Dr. Michael Alan Nieder, who practiced dentistry on Washington’s Whidbey Island for 23 years and then retired to run his family’s real estate business and pursue his various hobbies, passed away on Sept. 6, 2014. He was 67.

Born in Seattle to Lawrence and Ann Nieder on Jan. 27, 1947, he had three younger sisters, Susan Nieder Acunto, Janice Nieder and Penelope Leopold. Michael graduated from Franklin High School. After receiving his DDS in 1972, he opened his dental practice in Coupeville, Wash.

Michael earned the title of Eagle Scout as a young man. He became an accomplished golfer and longtime member of Whidbey Golf and Country Club. He enjoyed a lifetime of golf with his friends and especially his daughter, Devra Nieder. Coaching his son Daniel’s youth baseball and basketball teams was one of Dr. Nieder’s priorities. He also enjoyed spending his days riding his horses, fishing and beachcombing with his friends and beloved dog Laeliah. He was a true cowboy, a fantastic chef and a voracious reader who loved to learn. His wit and humor will never be forgotten.

He is survived by his mother, Ann Nieder, and children, son Daniel Nieder and two daughters, Jillian Fisher and Devra Nieder. (Seattle Times)


O'Connor-DouglasDr. Douglas “Doug” O’Connor died at home of natural causes on Oct. 21, 2014 at the age of 68.

“It was a shock and surprise to everybody,” said Dr. John Berwind, a lifelong friend and fellow dentist.

Dr. O’Connor was born on July 10, 1946 in Astoria, Ore., and moved to Longview, Wash., at the age of 4. He attended Mark Morris when it was a middle school and graduated from R.A. Long High School in 1964. He earned a chemistry degree from the UW in 1968 and served as an Army captain and dentist from 1972-74. He then opened a dental practice in Longview. Three years later, he and Dr. Berwind moved into the same 11th Avenue building to operate separate practices side by side. Dr. O’Connor retired in March 2014.

“His skill, care and judgment were beyond reproach,” said Dr. Berwind. “He treated his patients like they were family. … and he always tried to do what was best for the patient.”

Dr. Steven Pond, who served with Dr. O’Connor in the Lower Columbia Dental Society, said, “He was a very integral part (of the society) for years and years. We’ll miss him both in the community and dental community.”

Dr. O’Connor was a member of the American Dental Society, Academy of General Dentistry and Academy of Dentistry International. He earned his master’s degree and fellowship in the Academy of Dentistry. He received the Washington State Dental Association Citizen of the Year Award and the Cowlitz County Citizen of the Year Award. He was a member of the Lions Club (Sunrise and Longview/Kelso Earlybirds) for more than 40 years and served in leadership positions for the United Way of Cowlitz County for 18 years (including local president in 1981 and the state of Washington president in 1987).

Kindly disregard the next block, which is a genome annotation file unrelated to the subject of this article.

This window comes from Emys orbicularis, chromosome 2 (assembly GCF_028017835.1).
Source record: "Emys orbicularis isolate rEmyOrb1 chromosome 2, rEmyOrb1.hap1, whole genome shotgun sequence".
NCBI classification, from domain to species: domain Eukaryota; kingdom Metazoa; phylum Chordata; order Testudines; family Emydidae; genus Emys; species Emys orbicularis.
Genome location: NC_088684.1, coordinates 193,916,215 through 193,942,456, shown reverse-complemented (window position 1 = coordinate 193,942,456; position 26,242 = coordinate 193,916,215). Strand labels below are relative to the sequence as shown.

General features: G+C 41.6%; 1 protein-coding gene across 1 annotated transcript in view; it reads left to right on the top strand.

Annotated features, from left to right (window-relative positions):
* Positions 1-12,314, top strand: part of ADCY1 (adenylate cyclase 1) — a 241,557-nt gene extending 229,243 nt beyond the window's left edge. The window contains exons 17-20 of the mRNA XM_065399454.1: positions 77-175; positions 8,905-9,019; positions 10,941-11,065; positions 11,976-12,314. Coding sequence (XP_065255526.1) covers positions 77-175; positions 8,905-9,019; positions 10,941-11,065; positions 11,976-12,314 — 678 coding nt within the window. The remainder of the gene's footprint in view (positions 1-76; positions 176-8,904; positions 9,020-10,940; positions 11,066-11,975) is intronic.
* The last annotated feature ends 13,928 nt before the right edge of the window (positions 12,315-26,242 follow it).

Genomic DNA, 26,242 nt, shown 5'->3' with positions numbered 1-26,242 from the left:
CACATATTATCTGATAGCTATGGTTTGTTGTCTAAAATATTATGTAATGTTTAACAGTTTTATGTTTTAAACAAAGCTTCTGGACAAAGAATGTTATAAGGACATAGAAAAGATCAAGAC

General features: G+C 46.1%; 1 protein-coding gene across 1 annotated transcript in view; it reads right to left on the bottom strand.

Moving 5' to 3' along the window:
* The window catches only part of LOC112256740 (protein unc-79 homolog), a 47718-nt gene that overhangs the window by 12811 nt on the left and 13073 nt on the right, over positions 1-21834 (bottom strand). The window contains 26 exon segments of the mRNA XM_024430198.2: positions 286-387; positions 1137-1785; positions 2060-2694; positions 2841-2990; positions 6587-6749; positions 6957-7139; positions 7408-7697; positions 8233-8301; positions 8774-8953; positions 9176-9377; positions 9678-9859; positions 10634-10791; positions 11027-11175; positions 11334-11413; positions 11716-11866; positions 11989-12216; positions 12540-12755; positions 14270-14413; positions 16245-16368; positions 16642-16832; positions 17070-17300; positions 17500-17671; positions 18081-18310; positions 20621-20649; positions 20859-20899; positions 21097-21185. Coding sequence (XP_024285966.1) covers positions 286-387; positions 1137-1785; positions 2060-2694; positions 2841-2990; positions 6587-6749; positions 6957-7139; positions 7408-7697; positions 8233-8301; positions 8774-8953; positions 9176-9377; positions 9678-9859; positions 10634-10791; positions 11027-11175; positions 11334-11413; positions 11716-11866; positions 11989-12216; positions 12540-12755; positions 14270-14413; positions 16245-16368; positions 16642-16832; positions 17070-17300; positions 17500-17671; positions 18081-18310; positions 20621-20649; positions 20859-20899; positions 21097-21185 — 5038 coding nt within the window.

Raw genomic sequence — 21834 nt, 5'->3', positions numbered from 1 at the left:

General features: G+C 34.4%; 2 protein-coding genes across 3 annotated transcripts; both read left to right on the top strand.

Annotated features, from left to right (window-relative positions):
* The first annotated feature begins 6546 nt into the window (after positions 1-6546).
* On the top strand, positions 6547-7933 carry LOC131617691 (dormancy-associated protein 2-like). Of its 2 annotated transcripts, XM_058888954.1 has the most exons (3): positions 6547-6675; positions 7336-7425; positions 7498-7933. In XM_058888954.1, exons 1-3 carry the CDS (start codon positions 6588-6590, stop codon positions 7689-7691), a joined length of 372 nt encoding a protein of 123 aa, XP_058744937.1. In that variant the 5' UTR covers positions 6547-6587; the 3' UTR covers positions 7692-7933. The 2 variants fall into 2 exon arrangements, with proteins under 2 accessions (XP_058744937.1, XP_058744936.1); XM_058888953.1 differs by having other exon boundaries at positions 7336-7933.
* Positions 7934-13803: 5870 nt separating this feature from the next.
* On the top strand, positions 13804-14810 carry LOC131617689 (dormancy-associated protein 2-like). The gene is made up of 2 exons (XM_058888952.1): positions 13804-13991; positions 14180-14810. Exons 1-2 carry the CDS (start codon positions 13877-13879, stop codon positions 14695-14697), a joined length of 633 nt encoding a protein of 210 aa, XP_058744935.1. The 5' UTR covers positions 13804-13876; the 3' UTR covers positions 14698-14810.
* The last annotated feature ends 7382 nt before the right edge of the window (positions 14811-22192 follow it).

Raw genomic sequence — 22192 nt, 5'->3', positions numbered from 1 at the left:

“The hours that he contributed to the United Way, his knowledge and his care (made him) a really good example of our mission,” said Kalei C. LaFave, president of the United Way of Cowlitz and Wahkiakum Counties.

Dr. O’Connor served on the Longview School Board for 12 years – four as president – and was a founding member and president of the R.A. Long Alumni Association, a member of the R.A. Long Hall of Fame Committee, a recipient of the Marlen Peterson Memorial Award and a dedicated Lumberjack.

“What was really important to Doug was making sure that we were providing a focus on academics, that we have the systems and programs in place to support academic achievement,” said Jennifer Leach, Longview school board president.

Dr. O’Connor’s son, Tyson, said his father “loved the Longview community because it gave a lot to him growing up. And he wanted to give back to Longview.”

Dr. O’Connor always included his family in community events. He loved taking family trips throughout the country and cheering on the Blazers and Dawgs. He was a passionate supporter of UW academics and athletics.

After retiring, he spent a lot of time at the family cabin in Chinook, Wash., and saw family and friends around the country. He frequently met with a group of high-school friends and tried to stay active in the community.

Dr. O’Connor is survived by his wife, Jeanne; and children Tyson and Tara.


Dr. Donald Soltero
Dr. Donald “Don” Soltero passed away on May 19, 2018 in Issaquah, Wash., with his three daughters at his side. He was 72.

Dr. Soltero was born on May 5, 1946 in Milwaukee to Donald and Mary Soltero. He graduated from Seattle Preparatory School and earned a BS in natural science from Seattle University. He graduated from the School of Dentistry and continued his education there, obtaining an MSD and  Oral Medicine certification.

Dr. Soltero is survived by his daughters Tara (Steve) Cook, Kristin Soltero, and Molly (Bryan) Fossum; three grandchildren; his mother, Mary A. Soltero of Sequim, Wash.; siblings Dr. Michael J. Soltero, John R. Soltero, Sally A. Gore, Julie A. Linker, and Kathleen M. Soltero; numerous nieces and nephews; and other loving family and friends. (Seattle Times)